For those of you who are new to our site (see Why Peak WHP Can Lie: Transient Response Concept , HP and Torque. Analyzing power curves, Gear Ratio Calculator related articles ) and have not read Performance Bike (great UK rag BTW):

the left graph is thrust curve (units: tractive force in lbs.) and on the right is the acceleration curve (acceleration is the rate of change in speed or how fast speed climbs..the steeper the better...if faster is better in your way of thinking and I think it is).

You trade top speed for higher acceleration. Again, notice that it's compromise...you give up something to gain what you want. Here they gained 100 lb thrust in the first few gears but their 6th gear = 5th gear in stock form. "Extreme gearing gets you to 70 mph (from a standing start nearly as quickly as it takes you to stop from it" says the authors of this article. The time to 60 mph (3.7 sec) was unaffected but the time to 120 mph from a standing start went from 9.8 to 9.65 sec. If you don't think that's impressive then consider a trap speed of 120 mph at the 1/4 mile will get a teg into the 10-11 sec. club and they shaved 0.15 sec. without any power add-ons.

The Performance Bike people analyse thrust, acceleration, and roll-on performance. Roll-on performance is another thing you don't see in import magazines. It's the performance of the car while it's already moving and you upshift (like when you want to pass that 18 wheeler in a 2 lane highway and have to pull out into the oncoming lane with a short distance...your life and others may depend on it). They look at 40 mph to 150 mph time. So while you are moving at 40, how long does it take you to get to 150? They saw a 1.6 sec. improvement in this bike's roll-on performance.

So FD swaps without changing gear ratios does have an effect.

So we've moved from butt dyno assessments (which should be considered Neanderthal dumbing down to all of you who have read this by now), to chassis dyno peak whp (dyno racing dumbing down like Mr Roger's Dragstrip and Sesame Superstreet), to powerband location and peak power combined (you've reached performance high school), and now you've entered Performance College with thrust, acceleration, and roll-on performance added to your TI edumacation.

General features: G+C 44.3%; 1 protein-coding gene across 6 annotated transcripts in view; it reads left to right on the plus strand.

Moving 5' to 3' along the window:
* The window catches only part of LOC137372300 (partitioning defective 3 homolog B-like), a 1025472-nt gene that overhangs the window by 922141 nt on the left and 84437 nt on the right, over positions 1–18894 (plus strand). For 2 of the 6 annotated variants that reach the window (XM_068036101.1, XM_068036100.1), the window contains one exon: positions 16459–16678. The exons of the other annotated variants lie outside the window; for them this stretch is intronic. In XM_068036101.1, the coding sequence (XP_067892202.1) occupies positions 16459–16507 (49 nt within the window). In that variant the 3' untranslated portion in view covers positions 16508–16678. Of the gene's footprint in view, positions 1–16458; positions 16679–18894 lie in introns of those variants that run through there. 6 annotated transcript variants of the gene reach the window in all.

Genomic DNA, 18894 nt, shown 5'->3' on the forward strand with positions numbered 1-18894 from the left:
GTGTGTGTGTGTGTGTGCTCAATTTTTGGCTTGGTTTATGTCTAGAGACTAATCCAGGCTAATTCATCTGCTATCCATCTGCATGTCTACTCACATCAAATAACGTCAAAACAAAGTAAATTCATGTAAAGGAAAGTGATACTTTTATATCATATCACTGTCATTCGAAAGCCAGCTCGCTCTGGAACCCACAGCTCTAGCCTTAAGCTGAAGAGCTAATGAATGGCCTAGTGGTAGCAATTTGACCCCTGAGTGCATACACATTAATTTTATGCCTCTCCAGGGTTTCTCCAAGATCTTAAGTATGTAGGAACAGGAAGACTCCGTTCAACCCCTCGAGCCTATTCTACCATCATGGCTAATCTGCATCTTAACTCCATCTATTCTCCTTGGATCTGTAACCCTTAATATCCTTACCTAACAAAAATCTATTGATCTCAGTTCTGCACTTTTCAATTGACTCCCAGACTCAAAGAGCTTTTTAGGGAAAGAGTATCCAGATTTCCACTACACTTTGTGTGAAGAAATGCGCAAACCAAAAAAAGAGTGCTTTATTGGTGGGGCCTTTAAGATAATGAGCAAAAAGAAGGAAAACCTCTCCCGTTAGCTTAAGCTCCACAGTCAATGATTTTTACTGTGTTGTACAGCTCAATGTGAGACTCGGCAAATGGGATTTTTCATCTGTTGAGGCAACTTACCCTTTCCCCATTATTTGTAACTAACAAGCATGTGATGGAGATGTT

Let's see who are the fast learners here....
MichaelDelaney is offline   Reply With Quote Quick reply to this message
Sponsored Links
Advertisement
 
Reply


Quick Reply
Message:
Options

Register Now

In order to be able to post messages on the Team Integra Forums - Team Integra forums, you must first register.
Please enter your desired user name, your email address and other required details in the form below.
User Name:
Password
Please enter a password for your user account. Note that passwords are case-sensitive.
Password:
Confirm Password:
Email Address
Please enter a valid email address for yourself.
Email Address:

Log-in

Human Verification

In order to verify that you are a human and not a spam bot, please enter the answer into the following box below based on the instructions contained in the graphic.



User Tag List

Thread Tools

Posting Rules
You may post new threads
You may post replies
You may not post attachments
You may not edit your posts

BB code is On
Smilies are On
[IMG] code is On
HTML code is Off
Trackbacks are On
Pingbacks are On
Refbacks are On


LinkBacks (?)
LinkBack to this Thread: http://www.team-integra.net/forum/14-performance/22457-gear-ratios-final-drives-torque.html
Posted By For Type Date
Fourtitude.com - Gear ratios, gearing, power curves. 'Splain me This thread Refback 07-16-2011 10:39 PM
VWVortex.com - Gear ratios, gearing, power curves. 'Splain me This thread Refback 07-16-2011 09:15 PM
Hondaper4mance • Ver Tema - B18C1 Final drive This thread Refback 06-09-2011 11:33 AM


All times are GMT -4. The time now is 10:32 AM.


Powered by vBulletin® Copyright ©2000 - 2014, Jelsoft Enterprises Ltd.
Search Engine Optimization by vBSEO 3.6.0
Garage Plus vBulletin Plugins by Drive Thru Online, Inc.
User Alert System provided by Advanced User Tagging (Pro) - vBulletin Mods & Addons Copyright © 2014 DragonByte Technologies Ltd.